- 1930s: Men's roles are more disrupted by the Depression than women's, since men's status as breadwinners is...
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Topics for Further Study
- What are Missie May's motivations for betraying Joe by sleeping with Otis Slemmons? Do you think Joe bears some of the responsibility for her mistake?
- ‘‘The Gilded Six-Bits’’ can be understood as an exploration of different ideas of value. What are some of the different kinds of value that an object or person can have other than monetary value? What, in Hurston's view, is most valuable?
- Hurston is famous for capturing the richness of African-American oral traditions in her writing. Hurston's characters speak in language that is full of metaphors. Identify as many metaphors as you can find in the quoted speech of the characters in ‘‘The Gilded Six-Bits.’’ How do these metaphors relate to the story's larger themes?
- Do some research about all-black towns in the United States. Do you think that they are a good idea? How does Hurston's portrayal of one such community in ‘‘The Gilded Six-Bits’’ influence your opinion?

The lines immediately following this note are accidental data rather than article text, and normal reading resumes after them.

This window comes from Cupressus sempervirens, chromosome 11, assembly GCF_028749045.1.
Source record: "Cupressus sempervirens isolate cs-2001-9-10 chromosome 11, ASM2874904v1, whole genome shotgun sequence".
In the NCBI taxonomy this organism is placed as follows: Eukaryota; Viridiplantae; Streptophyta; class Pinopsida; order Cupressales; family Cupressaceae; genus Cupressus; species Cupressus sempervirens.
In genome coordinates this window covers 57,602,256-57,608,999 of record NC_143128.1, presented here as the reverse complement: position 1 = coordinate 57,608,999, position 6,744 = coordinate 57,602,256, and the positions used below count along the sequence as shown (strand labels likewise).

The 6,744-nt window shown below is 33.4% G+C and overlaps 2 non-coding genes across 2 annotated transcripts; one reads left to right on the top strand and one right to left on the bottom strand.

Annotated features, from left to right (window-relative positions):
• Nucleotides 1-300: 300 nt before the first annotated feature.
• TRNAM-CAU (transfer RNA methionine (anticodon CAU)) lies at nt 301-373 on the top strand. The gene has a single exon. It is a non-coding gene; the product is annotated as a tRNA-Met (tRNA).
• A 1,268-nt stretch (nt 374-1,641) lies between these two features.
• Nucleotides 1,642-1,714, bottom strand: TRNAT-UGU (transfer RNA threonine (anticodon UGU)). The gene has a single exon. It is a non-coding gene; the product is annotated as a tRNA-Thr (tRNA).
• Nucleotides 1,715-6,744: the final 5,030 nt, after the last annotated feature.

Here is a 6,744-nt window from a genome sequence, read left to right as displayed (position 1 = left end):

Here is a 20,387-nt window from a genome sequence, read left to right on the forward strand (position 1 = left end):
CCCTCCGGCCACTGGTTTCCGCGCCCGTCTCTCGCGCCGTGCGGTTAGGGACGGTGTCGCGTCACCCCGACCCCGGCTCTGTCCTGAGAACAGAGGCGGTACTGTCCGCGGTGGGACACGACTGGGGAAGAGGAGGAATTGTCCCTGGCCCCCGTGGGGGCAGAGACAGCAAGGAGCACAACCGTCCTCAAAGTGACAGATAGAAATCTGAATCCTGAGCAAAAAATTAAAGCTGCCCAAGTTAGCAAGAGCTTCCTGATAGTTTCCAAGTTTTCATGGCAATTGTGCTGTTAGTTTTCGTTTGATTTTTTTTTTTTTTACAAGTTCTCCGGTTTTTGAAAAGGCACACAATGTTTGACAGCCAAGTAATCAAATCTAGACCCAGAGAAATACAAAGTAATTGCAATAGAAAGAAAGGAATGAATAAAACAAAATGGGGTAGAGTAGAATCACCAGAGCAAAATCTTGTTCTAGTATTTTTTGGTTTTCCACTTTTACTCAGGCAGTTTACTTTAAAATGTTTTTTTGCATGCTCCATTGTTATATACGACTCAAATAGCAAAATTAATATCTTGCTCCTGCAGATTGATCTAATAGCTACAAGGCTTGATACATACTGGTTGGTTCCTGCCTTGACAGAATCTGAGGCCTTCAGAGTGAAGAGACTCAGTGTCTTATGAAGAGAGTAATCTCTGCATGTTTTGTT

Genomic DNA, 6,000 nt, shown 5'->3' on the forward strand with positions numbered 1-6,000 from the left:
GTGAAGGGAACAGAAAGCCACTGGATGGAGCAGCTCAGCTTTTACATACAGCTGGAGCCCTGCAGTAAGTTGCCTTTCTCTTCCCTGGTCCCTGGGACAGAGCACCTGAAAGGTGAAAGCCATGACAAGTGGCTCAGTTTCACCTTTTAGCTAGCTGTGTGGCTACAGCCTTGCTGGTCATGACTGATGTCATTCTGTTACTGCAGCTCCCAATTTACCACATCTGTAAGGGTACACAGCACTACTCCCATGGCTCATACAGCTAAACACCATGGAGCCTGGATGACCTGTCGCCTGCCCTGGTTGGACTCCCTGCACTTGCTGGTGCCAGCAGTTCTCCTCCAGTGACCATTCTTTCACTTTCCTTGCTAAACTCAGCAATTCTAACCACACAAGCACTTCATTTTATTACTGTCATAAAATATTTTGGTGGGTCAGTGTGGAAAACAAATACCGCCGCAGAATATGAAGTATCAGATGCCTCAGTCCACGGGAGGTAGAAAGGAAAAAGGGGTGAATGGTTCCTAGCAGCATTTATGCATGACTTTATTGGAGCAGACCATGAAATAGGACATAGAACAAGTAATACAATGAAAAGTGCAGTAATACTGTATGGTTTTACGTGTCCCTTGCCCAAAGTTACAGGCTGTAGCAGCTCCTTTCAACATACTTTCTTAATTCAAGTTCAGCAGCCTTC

- The Harlem Renaissance writers who were Hurston's peers often represented Northern cities as places of freedom and the rural South as tied to the oppressive past of slavery. Find some other short stories written by blacks during the Harlem Renaissance and describe their representations of the customs and values of the city versus the country. How do they compare to Hurston's in ‘‘The Gilded Six-Bits’’?
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What Do I Read Next?
- Their Eyes Were Watching God (1937), widely considered Hurston's finest work, is a novel concerning the life and loves of woman growing up in an all-black community. It offers an exuberant and affirmative picture of love and self-realization.
- Mules and Men (1935) is a collection of folktales that Hurston recorded from her native town of Eatonville, Florida. She shares them with an insider's appreciation of their social and philosophical messages and a storyteller's flare for language.
- The Blacker the Berry (1929), Wallace Thurman's Harlem Renaissance classic, tells the story of how intra-race color prejudice affects one family.
- The Color Purple (1983), by Alice Walker (an African-American novelist who contributed to Hurston's rediscovery and who was greatly influenced by her writing), portrays a woman overcoming oppression by men and discovering herself in the rural South.
- Paradise (1998), by Nobel Prize-winning author Toni Morrison weaves a rich tapestry of history as she...
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Bibliography and Further Reading